Tinos is the island of marble

Halepas, Filippotis, Vitalis, Sohos, Gyzis, Lytras, world-famous creators born in Tinia, with their masterpieces mainly in sculpture and painting, elevated this island culturally. And in addition to these well-known, dozens of anonymous marblers, builders, hagiographers, woodcarvers, whose samples of high folk art are visible throughout the island, contributed to Art being the main defining element of Tinos.

Sculpture and marble sculpture

It is now indisputable that Tinos' contribution to modern Greek art and especially to sculpture is invaluable. With a tradition that starts from antiquity and the main reference area on the outside, ie the area around Pyrgos, Panormo, Ysternia, Tinos will be a major artistic center and place of origin of the most important sculptures of the 19th century.

Many tried from time to time to look for the reasons that contributed so much to the flourishing of art in Tinos and most came to the conclusion that this call of the island to art is the result of many factors.

Reasons that led to the development of art in Tinos

  • According to tradition, Pheidias, exiled to Delos, was shipwrecked in the area of Kionia and during his stay in Tinos he taught the art of marble sculpture to the locals.
  • Tinos has rich quarries of white and green marble. The abundance of raw materials has certainly played a decisive role from ancient times to the present day.
  • Another element that seems to have played an important role is the fact that Historically, Tinos was the only island that did not experience Turkish rule. This is because the relatively relaxed Turkish rule that was established was short and did not limit it artistically. The Venetian conquerors (1207-1715), on the other hand, valued sculpture, were fascinated by Tinian folk art, and chose marble in what they made, providing the "canvas" to the local marblers.
  • Tinos was the very cause of the birth of art. Its peculiar natural environment had a significant effect. For the strong wind, characteristic of Tinos, A. Sohos wrote: "… the wild wind that blows and rages all the time, contributes to this spiritual awakening, as well as to the creation and cultivation of the beautiful".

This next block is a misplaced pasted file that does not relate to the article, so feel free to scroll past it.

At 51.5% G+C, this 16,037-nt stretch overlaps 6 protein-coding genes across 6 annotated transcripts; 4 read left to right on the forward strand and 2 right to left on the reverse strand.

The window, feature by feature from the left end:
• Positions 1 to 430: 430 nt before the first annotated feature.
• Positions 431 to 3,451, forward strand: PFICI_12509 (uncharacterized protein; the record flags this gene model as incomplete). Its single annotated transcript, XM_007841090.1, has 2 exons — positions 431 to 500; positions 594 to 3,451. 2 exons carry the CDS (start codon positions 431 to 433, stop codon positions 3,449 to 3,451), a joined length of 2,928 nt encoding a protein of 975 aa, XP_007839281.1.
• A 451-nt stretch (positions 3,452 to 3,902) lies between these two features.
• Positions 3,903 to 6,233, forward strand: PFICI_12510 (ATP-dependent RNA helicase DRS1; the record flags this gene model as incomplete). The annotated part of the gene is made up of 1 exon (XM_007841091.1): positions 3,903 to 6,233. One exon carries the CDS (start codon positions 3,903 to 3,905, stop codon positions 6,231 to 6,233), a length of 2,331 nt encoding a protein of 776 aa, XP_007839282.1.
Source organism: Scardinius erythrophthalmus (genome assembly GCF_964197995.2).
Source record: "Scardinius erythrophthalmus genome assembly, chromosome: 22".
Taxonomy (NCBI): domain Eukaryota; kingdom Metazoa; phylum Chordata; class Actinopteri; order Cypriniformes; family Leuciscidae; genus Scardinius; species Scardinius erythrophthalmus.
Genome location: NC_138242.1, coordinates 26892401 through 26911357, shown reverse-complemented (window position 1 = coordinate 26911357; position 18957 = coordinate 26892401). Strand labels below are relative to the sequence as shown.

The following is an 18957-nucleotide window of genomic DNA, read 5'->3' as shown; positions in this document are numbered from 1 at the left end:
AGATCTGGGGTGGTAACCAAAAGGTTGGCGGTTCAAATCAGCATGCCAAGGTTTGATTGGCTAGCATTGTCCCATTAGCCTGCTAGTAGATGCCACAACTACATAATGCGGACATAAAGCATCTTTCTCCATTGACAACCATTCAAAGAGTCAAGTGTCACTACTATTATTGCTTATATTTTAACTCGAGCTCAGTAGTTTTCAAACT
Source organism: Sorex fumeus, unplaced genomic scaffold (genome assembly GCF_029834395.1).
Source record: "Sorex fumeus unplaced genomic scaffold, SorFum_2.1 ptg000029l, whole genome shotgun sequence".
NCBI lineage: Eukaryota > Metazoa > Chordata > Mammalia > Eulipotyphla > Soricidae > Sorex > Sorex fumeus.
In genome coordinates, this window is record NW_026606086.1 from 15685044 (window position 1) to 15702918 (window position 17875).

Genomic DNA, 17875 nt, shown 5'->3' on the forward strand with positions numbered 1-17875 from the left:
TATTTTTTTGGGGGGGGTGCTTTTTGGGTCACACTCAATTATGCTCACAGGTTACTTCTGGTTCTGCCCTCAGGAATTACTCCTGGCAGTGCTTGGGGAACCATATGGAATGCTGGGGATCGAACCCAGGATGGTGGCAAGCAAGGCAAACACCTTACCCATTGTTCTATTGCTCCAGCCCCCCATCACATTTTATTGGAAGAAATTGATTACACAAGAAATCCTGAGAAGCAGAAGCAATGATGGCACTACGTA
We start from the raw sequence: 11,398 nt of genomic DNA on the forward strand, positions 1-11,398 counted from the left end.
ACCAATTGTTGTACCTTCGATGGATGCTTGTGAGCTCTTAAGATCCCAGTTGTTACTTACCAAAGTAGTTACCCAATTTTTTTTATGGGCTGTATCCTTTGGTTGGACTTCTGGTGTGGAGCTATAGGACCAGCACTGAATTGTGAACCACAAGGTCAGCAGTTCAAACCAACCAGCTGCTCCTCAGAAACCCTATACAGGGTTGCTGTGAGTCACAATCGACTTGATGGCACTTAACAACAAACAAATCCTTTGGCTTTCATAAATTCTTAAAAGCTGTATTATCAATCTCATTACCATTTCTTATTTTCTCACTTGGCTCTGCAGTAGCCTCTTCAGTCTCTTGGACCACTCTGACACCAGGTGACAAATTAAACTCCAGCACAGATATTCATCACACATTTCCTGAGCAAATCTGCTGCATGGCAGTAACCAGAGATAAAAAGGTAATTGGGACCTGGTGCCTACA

• Finally, perhaps the most basic element seems to be the long tradition of the island. Knowledge and technical experience are passed down from generation to generation. It is a "part of the DNA" of the child born on the outside, a stimulus that he constantly receives in the environment of his village, an experience that motivates him to create.

The flourishing of art

Arriving in the 19th century, Tinos gives birth to Giannoulis Halepas, Nikiforos Lytras, the brothers Fitalis, Lazaros and Antonios Sohos, Dimitrios Filippotis, Loukas Doukas and hundreds of other well-known or anonymous artists. , in Athens, in Europe.

In 1834, a very large number of famous Tinian marble workers immigrated to the capital, as they were called to create the beautiful, classicist, marble-built Athens that was born. Their contribution is decisive in the Palace of Otto, in the University, in the Diocese, in the Academy, in the Archaeological Museum, in the Old Parliament, in the Zappeion, in the Polytechnic, in Zoodochos Pigi etc.

Then, the first marble sculptures and sculptures of Athens were opened by Tinians, while others were working on the restoration of the most important archeological sites. From the Acropolis, Kerameikos, Olympia, etc., many generations of Tinian marbles have passed that have contributed significantly to the restoration and preservation of monuments, a tradition that continues to this day.

In Tinos Art is everywhere. In the bell towers, in the lintels, in the iconostasis, in the busts, in the fountains, in the dovecotes, wherever the eye falls.

In Pyrgos there is a Preparatory and Vocational School of Fine Arts in order to learn the artistic marble. Tuition is free, three years and the courses taught are: marble sculpture, architectural drawing, sculpture (clay, plaster), painting (drawing, color), art history and exhibition. The top two graduates each year are admitted without exams to the Athens School of Fine Arts.

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